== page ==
Why Supply Chain Trust Is So Crucial to the Microelectronics Industry
In much of the national conversation over supply chain challenges and possible solutions over the past year, the one factor that has often been overlooked has been the matter of trust.
The semiconductor supply chain itself has received a lot of the attention. The passage of the CHIPS and Science Act over the summer brought with it $52 billion in incentives and programs aimed at strengthening domestic semiconductor research and manufacturing.
Since then, several companies have announced new or expanded facilities here in the U.S. to the tune of an additional $200 billion in private investment. Along with the new legislation, recent export restrictions block the sale of advanced chips and chip-making equipment to China. Coupled with ongoing news about the chip shortage (or in some cases, a chip surplus), there is a growing awareness about the strategic importance of chips and the security of the global supply chains that produce them.
In response to this recognition, government managers are evaluating the applicability of existing practices to mitigate risk to microelectronics. One of these practices is known, paradoxically, as “zero trust.”
Originally, the concept of zero trust emerged from the IT security field, proposing that instead of trying to keep unauthorized users out of networks with firewalls, IT administrators should assume that adversaries are already within the security perimeter. This change in perspective means that all access requests should be granted on a per-use basis, that “least-privilege access” strategies, where users are given minimum levels of access or permissions, should be implemented. And all network activity should be logged.
The extension of zero trust to microelectronics means assuming that none of the components the government buys are safe, and so extensive testing, verification, and validation must be conducted before they can be used. This involves strategies for tracking the provenance of materials and components and attempting to detect security vulnerabilities.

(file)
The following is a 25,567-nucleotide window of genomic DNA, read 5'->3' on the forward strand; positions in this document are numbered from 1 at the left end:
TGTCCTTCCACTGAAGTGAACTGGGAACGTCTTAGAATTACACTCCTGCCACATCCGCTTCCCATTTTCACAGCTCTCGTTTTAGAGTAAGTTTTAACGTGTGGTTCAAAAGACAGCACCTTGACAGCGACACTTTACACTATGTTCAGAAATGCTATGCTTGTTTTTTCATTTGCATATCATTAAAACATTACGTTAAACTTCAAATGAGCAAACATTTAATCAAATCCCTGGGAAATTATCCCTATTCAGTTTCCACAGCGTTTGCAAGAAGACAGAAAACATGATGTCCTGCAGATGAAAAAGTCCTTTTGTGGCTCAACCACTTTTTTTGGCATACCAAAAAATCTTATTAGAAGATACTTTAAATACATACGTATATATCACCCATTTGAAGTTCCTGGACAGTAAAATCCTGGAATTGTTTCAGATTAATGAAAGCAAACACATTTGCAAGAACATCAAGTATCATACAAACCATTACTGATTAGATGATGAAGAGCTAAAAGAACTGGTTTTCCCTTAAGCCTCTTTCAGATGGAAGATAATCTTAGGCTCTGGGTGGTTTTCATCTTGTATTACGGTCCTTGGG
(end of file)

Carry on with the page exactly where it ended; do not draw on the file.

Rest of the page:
While testing and traceability are certainly important for risk management, assuming that all of the components, and by extension your suppliers, in your supply chain are untrustworthy can be a costly and time-consuming strategy. This is the reason why supply chain trust is so important.
Supply chain trust has been found to increase sales volumes, lower operational costs, facilitate new business through word-of-mouth referrals, and spur innovations in both products and processes. Trust is related to faster decision making and higher team performance and profitability.
Supply chain trust is rooted in proven practices. Within the microelectronics community, trusted suppliers, such as those accredited by the Defense Microelectronics Activity’s (DMEA) Trusted Supplier Program, deliver value by providing assured access to secure components across three areas: integrity, availability, and confidentiality.
Without the need to test and validate each component, working with trusted suppliers is a proven way to access components with an assured chain of custody for the end product and the intellectual property within it.
Further, while zero trust strategies don’t necessarily address the problem of supply, an already trusted supplier can accommodate low-volume orders and facilitate assured access to “legacy” components past their commercial lifecycles.
With the wave of new investments and policy changes, this is a pivotal moment in the microelectronics industry. But “in with the new” doesn’t necessarily have to mean “out with the old”. Instead, industry and government should continue to leverage successful supply chain strategies that are already in place. Reliance on trusted suppliers remains an important and effective element of a comprehensive microelectronics assurance strategy. &